I think your answer is already in hand from others.
However, I blame the French! Carnot ( Nicolas Léonard Sadi Carnot ) conceptualized the processes that go into (and out of) heat engines and teaches us that lower temperature differences have lower amounts of extractable work. And the temperatures available to solar concentrators is relatively low so turbines driven by them are doomed by both the theoretical limits (thanks Nicolas!) and the practical mechanical losses that come from imperfections in machines.
In solar collection there is another accursed Frenchman: Fresnel! He lays out the loss mechanisms that interject themselves when light moves between media. Along with his namesake lens form (the rough, sawtoothed lenses) he shows that any wavefront moving from, say the air to glass, will be reflected in part back to the source. Clearly, a French conspiration!
So you can spin turbines with solar energy… However, the low energy density of solar, the conversion losses in heat engines, and transmission losses (even at the light stage) mean it is generally a “mauvais plan.”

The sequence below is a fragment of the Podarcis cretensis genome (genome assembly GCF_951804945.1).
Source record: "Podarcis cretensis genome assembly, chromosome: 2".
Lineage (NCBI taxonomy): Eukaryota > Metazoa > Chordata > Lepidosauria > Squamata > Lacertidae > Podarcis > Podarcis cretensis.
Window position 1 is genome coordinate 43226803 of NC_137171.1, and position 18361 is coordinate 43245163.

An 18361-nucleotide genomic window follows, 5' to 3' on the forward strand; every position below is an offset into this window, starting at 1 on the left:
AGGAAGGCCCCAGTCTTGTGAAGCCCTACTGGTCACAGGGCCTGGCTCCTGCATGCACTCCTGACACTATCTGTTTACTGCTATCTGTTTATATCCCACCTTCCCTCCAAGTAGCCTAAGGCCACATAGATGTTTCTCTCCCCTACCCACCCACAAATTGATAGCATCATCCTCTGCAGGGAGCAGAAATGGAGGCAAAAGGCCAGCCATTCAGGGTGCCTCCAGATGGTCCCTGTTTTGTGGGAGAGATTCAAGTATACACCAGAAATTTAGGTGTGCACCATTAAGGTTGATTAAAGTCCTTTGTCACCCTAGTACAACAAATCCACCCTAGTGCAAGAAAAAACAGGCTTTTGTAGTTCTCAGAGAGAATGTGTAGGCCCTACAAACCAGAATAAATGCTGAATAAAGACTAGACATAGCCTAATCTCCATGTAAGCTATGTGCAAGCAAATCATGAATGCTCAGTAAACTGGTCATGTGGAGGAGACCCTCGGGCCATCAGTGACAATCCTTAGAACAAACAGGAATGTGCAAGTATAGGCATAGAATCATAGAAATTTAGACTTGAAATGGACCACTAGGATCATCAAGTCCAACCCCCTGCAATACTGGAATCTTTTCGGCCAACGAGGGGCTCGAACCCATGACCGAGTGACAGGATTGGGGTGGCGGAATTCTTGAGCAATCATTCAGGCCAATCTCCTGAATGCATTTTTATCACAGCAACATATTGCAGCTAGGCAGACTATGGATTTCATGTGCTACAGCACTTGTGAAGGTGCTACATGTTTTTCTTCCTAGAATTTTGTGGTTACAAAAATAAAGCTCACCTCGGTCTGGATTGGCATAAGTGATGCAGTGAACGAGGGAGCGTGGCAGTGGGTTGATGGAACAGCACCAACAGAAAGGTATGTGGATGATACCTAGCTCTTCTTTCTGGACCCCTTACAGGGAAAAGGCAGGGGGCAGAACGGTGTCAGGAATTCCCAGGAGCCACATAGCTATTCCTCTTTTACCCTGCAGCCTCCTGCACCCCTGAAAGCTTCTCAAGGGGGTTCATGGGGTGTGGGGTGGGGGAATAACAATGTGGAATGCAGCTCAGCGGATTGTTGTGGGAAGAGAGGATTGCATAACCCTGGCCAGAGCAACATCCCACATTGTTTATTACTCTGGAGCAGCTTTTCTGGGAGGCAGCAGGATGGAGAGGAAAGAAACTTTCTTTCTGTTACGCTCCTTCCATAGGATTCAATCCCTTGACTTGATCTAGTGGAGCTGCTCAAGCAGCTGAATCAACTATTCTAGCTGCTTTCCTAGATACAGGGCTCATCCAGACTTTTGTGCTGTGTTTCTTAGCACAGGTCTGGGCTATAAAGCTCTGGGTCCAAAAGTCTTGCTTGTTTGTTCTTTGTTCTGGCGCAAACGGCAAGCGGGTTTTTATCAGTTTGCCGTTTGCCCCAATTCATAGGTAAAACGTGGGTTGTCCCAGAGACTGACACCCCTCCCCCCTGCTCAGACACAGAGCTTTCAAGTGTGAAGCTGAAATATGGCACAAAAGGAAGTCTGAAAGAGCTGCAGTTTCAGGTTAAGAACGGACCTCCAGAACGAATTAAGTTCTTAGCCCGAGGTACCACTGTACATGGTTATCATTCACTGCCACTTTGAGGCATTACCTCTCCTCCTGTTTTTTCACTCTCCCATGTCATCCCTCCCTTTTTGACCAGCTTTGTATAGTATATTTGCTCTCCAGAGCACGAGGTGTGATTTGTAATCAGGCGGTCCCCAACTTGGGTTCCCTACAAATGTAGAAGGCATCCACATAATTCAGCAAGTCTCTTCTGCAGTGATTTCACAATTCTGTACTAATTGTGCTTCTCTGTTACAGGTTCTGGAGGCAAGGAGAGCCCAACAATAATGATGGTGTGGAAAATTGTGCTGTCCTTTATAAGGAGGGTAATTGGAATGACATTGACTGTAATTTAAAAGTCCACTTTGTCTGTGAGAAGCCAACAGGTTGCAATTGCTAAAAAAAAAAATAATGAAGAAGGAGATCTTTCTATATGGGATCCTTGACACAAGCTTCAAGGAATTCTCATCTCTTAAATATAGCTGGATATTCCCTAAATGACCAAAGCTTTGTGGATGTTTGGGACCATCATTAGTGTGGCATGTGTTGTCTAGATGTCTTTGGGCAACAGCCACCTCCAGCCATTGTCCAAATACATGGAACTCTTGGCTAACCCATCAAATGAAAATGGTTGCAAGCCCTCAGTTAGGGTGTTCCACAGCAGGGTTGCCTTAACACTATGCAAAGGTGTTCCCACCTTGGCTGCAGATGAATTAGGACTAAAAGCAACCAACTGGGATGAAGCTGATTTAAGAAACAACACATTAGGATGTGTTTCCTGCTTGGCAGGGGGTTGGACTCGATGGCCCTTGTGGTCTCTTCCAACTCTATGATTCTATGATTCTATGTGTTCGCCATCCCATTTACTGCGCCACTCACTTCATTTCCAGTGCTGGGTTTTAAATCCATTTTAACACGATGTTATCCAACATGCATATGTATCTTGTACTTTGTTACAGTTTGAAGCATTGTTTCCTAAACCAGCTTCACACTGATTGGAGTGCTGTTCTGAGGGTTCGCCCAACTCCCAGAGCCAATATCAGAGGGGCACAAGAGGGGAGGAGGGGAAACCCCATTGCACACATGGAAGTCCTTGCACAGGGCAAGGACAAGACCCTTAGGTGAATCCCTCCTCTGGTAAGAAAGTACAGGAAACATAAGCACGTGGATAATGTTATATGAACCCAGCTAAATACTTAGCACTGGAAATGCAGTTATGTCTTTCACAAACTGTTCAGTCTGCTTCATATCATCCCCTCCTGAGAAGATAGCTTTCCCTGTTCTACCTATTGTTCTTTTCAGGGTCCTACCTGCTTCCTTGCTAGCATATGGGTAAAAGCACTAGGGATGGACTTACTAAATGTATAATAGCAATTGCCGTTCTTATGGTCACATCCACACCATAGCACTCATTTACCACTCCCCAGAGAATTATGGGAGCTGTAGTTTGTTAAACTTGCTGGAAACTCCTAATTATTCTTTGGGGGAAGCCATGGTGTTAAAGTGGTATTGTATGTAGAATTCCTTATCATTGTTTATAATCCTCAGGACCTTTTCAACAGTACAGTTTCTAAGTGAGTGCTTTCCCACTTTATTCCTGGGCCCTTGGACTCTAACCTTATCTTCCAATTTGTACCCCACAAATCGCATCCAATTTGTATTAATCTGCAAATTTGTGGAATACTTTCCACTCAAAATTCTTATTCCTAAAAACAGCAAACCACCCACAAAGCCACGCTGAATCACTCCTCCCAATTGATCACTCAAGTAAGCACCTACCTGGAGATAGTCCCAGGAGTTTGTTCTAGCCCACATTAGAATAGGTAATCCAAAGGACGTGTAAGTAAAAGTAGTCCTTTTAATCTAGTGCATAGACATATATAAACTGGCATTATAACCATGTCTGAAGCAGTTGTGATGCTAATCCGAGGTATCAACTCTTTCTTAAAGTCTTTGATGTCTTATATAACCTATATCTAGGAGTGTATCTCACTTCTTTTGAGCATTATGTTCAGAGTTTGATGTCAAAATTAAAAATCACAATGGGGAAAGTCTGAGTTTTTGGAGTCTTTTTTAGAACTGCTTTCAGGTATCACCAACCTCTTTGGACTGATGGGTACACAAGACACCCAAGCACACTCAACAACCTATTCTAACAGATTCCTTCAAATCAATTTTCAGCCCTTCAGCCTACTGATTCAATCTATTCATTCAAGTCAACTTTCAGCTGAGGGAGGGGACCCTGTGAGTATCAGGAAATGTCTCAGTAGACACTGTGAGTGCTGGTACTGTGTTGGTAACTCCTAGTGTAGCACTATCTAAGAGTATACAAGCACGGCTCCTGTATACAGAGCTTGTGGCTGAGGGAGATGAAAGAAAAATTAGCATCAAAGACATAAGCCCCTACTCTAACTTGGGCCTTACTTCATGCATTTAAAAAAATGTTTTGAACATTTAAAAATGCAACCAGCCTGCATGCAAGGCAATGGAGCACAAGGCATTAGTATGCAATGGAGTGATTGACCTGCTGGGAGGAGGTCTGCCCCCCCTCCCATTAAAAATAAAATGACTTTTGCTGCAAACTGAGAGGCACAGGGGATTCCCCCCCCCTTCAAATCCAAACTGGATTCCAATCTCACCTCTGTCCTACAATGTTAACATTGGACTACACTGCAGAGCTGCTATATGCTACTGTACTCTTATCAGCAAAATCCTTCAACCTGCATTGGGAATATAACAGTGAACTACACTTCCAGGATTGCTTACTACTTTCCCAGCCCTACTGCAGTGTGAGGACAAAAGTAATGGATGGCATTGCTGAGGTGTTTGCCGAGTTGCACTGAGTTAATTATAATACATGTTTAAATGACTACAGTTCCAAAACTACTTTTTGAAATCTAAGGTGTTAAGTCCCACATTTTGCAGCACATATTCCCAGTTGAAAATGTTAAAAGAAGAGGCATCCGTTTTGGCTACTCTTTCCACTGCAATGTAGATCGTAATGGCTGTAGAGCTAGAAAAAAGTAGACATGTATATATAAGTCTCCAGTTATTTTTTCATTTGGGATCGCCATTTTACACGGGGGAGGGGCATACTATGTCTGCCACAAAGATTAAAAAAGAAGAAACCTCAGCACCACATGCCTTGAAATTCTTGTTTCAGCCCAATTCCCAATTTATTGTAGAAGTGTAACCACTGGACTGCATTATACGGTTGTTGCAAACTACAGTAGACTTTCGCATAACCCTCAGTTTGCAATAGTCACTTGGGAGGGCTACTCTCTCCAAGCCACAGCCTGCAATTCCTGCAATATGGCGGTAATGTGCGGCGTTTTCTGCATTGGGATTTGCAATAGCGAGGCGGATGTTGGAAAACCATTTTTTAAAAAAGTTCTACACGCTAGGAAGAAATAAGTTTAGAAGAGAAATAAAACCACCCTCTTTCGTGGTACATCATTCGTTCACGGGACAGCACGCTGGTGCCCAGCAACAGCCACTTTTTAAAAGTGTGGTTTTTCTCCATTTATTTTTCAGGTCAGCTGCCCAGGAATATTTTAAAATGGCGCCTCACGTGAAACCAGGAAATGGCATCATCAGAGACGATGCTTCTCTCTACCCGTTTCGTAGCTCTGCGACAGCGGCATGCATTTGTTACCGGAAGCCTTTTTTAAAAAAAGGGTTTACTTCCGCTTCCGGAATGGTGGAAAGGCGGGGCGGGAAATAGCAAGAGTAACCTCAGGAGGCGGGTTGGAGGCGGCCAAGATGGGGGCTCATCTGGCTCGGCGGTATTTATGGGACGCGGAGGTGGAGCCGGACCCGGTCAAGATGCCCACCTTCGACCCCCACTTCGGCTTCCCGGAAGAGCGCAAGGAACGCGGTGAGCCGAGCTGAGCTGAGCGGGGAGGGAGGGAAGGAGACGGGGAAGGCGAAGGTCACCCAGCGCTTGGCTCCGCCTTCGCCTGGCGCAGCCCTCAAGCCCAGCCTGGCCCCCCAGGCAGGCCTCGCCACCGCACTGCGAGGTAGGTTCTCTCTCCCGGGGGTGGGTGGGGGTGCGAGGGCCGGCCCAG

That said, there are some concentrator schemes that do aim for high temperatures (to push up the high side the Carnot curve) and store the heat in molten salts for dispatch later in the day. This energy is more valuable since it can be delivered approximately at will, and in the later hours of the evening – high load periods in the developed world. Those watts, while compromised by losses in collection, storage and heat engine losses might still be valuable enough. The jury is still out. The scale of these collector sites is huge (instructively so.)